somethings new. hand knit hats of a japanese wool-silk yarn.
"love what you have and you’ll have more love."
such a beauty by regina spektor.
i’m here a thousand miles from my home
walking a road other men have gone down
i’m seeing your world of people and things
here paupers, and peasants, and princes, and kings
hey, hey woody guthrie i wrote you a song
about a funny old world that’s coming along
it’s seems sick and it’s hungry and it’s tired and it’s torn
it’s looks like it’s dying but it’s hardly been born
hey, woody guthrie but i know that you know
all the things that i’m saying and many times more
i’m singing you this song but i can’t sing enough
because there’s not many men who’ve done the things that you’ve done
here’s to cisco and sonny and leadbelly, too
and to all the good people who have traveled with you
here’s to the hearts and the hands of the men
that come with dust and are gone with the wind
i’m leaving tomorrow but i could leave today
somewhere down the road someday
the very last thing that i’d want to do
is to say i’ve been hitting some hard traveling, too
mes parents. the cutest.
so lucky for these friends that i have.
Dear, dear, dear Abby….there is much to say, friend! You are so gracious, loving, and kind. You are the type of person who touches everyone they meet in some way. You likely don’t realize it, which is part of the beauty of it all.
I have gained so much through our friendship and for that, I am beyond grateful.
Some of the best times I’ve had with you have involved making: food, silly music, art, crafts, scavenger hunts and cardboard cutouts….
Here’s to being makers and friends.
Fifteen years ago I found my father’s
in the family attic, so used
the shoemaker had to
repair it, and I kept it like love
until it couldn’t be kept anymore.
Then my father-in-law died
and I got his, almost
identical, just the wrong initials
embossed in gold. It’s forty years old,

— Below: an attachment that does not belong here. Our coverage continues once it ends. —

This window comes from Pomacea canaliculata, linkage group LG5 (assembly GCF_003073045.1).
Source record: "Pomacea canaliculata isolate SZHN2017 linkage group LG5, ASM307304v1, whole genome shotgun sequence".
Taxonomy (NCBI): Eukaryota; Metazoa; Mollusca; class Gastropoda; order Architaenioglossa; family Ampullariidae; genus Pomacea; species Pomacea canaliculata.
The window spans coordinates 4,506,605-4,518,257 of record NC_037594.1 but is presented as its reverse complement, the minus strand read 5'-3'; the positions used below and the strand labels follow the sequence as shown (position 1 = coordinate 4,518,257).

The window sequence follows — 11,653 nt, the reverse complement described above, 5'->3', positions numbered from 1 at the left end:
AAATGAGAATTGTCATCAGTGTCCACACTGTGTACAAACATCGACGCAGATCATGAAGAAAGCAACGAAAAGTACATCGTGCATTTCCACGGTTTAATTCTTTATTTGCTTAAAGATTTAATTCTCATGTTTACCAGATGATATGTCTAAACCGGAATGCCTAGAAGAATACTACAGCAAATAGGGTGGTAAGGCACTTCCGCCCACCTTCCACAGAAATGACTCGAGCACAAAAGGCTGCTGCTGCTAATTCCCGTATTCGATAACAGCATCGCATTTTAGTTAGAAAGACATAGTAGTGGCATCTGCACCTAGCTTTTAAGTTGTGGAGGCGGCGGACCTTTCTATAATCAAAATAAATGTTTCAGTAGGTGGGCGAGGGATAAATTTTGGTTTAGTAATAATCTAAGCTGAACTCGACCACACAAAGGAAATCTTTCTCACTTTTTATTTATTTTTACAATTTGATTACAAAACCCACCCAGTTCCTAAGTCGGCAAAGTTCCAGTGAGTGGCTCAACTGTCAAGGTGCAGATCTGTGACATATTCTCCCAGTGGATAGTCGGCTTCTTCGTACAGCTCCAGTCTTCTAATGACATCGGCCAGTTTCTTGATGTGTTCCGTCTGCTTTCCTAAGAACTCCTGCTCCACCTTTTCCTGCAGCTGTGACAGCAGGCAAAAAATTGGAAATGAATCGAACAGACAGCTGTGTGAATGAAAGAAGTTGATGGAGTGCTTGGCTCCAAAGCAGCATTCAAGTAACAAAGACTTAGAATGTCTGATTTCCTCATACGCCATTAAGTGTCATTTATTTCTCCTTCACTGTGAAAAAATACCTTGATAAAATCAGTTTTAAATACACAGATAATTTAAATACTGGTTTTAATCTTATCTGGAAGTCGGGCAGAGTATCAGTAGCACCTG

falling apart, soon
there’ll be nothing
that smells of father-love and that difficulty
of living with fathers, but I’d prefer
a paper bag to those
made for men living fast-forward
or those attaché cases that match
your raincoat and spring open
like a salute
and a click of heels. I’m going
to put an ad in the paper, “Wanted:
Old briefcase, accordion style,”
and I won’t care
whose father it belonged to
if it’s brown and the divider keeps
things on their proper side.
Like an adoption
it’s sure to feel natural before long—
a son without a father, but with this
one briefcase carrying
comfortably into the future,
something for an empty hand, sentimental
the way keeping is
sentimental, for keep-
sake, with clarity and without tears.
"Briefcases" by Stephen Dunn, from New and Selected Poems 1974-1994. From The Writer’s Alamanac on March 2, 2013.
Wall Dogs: The Midair Muralists Who Paint New York
It’s 8am in Soho, the thermometer reads just above freezing, and the sky is bleak. Taxis splash down the streets; New Yorkers stride with their heads down, leaping over puddles, carelessly bumping into each other. Everyone wants to get out of the cold, out of the rain, into the warmth.
Ten stories above — on a long, skinny platform hanging from the facade of a building at Canal and Mercer in downtown Manhattan — it’s a different story. Climbers’ ropes secured around their torsos, Jason Coatney and Armando Balmaceda stand in a melange of open paint cans and brushes. These two muralists of Colossal Media, the largest hand-painted advertising company in America, are heavily layered in sweatshirts and raincoats. But in this industry, c’est la vie. Paintbrushes in their fingerless-gloved hands, earbuds in their ears — “I like to start out with Miles Davis in the morning,” Coatney smiles, his breath visible in the frigid air — they begin yet another workday in the sky.
'north side gal' by j.d. mcpherson. (this never gets old.)
finally started reading the steve jobs biography this week.